“It doesn’t matter if you disagree with me,” Musk began, “at the end of the day I’m rich and you’re not.”
Photo by Sharon Roth
Elon Musk announced Tuesday that he plans to sell and cede control of his private aerospace company, SpaceX. News broke early in the morning as Musk tweeted to his nearly forty million followers: “Yeah, so apparently Earth is flat. I’m going to sell @SpaceX soon so get those wallets ready.”
Musk had joined the “Flat Earth and Globe Discussion” Facebook group late last week when he “fell into a flat earth YouTube rabbit hole” after accidentally clicking on an ad. He now reportedly subscribes to the most popular flat earth theory and, as sources close to him disclose, “believes that the earth is a flat circle centered at the North Pole and surrounded by a wall of ice.” Many of SpaceX’s projects, which involve spaceships that orbit the planet, rely on the existence of a round earth.
Gwynne Shotwell, President and Chief Operating Officer of SpaceX, first learned of the news Monday night as she scrolled through the draft tweets on Musk’s unattended phone. “Honestly, the SpaceX thing was one of the least surprising things in there. You should ask Elon about his thoughts on lobster rolls,” Shotwell told reporters who caught up to her as she was hurriedly packing up her office. Musk declined to comment about lobster rolls.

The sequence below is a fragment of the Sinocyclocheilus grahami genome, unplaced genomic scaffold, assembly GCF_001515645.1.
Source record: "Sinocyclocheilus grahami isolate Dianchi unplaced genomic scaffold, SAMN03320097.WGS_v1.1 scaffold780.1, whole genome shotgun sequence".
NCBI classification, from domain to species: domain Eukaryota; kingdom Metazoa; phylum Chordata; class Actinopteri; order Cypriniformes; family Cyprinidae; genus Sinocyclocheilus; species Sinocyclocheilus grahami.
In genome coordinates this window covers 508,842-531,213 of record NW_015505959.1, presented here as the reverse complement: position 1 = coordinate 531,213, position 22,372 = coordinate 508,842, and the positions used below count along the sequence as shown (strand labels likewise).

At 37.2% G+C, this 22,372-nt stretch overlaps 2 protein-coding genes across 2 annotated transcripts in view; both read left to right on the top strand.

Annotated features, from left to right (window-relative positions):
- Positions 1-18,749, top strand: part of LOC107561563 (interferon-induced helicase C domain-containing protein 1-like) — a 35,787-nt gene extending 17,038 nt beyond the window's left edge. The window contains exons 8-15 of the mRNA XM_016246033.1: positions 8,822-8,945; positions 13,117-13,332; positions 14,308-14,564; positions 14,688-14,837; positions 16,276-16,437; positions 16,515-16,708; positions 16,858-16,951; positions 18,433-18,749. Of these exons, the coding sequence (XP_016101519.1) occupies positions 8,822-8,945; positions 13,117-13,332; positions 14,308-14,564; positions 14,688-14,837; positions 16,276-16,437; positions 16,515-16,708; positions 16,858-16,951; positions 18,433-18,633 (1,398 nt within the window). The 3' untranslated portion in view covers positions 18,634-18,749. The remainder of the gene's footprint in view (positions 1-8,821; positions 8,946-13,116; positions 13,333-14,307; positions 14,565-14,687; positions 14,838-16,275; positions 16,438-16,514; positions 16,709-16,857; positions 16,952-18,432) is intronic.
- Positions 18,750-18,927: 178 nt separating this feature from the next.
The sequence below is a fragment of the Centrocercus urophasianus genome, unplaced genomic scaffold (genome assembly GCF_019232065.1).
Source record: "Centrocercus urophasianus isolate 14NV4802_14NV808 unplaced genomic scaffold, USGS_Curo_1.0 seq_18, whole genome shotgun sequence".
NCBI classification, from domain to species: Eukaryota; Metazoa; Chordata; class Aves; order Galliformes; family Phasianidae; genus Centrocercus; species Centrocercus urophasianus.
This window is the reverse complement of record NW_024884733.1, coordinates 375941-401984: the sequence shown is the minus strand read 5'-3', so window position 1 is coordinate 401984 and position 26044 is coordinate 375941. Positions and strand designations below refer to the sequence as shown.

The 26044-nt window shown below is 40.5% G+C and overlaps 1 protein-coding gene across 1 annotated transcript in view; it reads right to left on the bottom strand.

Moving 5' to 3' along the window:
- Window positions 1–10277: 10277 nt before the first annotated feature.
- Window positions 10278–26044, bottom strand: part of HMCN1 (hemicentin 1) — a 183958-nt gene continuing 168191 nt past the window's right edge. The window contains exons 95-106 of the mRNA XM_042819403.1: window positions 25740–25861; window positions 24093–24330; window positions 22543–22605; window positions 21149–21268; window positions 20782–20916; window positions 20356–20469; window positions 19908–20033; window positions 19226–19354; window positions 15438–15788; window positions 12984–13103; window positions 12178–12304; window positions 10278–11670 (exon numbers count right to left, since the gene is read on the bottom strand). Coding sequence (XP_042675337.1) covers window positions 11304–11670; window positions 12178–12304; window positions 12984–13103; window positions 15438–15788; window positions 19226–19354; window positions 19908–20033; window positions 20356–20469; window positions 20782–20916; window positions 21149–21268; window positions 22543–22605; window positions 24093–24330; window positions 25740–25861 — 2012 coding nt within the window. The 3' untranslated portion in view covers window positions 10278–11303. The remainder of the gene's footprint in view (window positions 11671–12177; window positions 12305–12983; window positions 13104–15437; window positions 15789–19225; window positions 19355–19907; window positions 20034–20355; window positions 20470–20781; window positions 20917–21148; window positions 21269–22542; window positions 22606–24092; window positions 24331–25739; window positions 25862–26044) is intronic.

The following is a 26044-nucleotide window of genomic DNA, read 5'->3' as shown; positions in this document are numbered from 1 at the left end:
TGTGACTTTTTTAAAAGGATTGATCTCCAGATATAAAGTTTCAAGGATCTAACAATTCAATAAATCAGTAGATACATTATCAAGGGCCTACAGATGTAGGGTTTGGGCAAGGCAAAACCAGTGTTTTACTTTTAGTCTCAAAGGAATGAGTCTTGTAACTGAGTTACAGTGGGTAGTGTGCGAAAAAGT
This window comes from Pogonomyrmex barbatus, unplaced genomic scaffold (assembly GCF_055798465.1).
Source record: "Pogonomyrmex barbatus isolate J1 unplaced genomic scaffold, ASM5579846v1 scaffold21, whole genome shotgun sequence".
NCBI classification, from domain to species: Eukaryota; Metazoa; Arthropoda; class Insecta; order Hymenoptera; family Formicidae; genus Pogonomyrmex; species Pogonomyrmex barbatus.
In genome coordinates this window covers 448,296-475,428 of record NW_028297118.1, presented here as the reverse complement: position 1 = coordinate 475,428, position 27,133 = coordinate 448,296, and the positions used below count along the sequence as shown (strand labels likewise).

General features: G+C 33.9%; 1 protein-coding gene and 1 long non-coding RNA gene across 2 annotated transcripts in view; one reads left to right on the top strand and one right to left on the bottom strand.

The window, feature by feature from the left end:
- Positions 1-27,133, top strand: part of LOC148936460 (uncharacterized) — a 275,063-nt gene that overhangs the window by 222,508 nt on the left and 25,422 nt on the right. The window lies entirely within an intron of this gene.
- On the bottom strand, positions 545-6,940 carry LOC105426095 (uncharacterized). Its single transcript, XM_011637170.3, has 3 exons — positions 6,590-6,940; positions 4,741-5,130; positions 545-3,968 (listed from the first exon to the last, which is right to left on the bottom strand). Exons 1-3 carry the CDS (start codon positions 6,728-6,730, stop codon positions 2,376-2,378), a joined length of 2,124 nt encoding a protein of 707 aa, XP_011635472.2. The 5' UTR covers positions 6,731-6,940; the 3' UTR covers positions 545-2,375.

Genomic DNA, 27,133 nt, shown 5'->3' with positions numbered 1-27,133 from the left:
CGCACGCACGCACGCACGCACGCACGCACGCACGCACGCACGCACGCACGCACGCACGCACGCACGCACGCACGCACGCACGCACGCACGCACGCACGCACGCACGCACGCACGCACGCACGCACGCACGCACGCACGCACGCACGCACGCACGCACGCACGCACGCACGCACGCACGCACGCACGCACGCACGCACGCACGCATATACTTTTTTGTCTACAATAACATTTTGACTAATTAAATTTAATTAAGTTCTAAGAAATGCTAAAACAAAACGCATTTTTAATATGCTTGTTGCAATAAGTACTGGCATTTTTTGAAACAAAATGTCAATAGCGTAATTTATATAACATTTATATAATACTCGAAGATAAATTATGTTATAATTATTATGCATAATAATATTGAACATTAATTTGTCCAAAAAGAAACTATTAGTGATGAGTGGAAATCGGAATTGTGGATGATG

“This is good for SpaceX,” George Fern, who claims to be a self-taught astrophysicist, declared, echoing a sentiment shared by many of Musk’s supporters. Fern is an unemployed college dropout who does his own “dabbling in the stock market.” Fern could not offer more details when pressed, but it seemed that the stock market agreed with him – share prices for Musk’s electric car company Tesla shot up after his announcement about SpaceX. George Abe, a professor of economics at Harvard University, offered an explanation for the two seemingly unrelated events, positing that “it doesn’t really matter what Elon Musk says. As long as he tweets anything, the share prices just go up.”
There have been rumors of a potential purchase of SpaceX by NASA, but the agency has neither confirmed nor denied the rumors. Acquisition of SpaceX could allow NASA to develop a cheaper and more reliable launch vehicle for American astronauts traveling to and from the International Space Station. However, questions surrounding a potential NASA takeover have also been raised. Chief among them are concerns regarding SpaceX’s treatment of their workforce and the fact that Jim Bridenstine, the current administrator of NASA, believes that the earth is flat himself.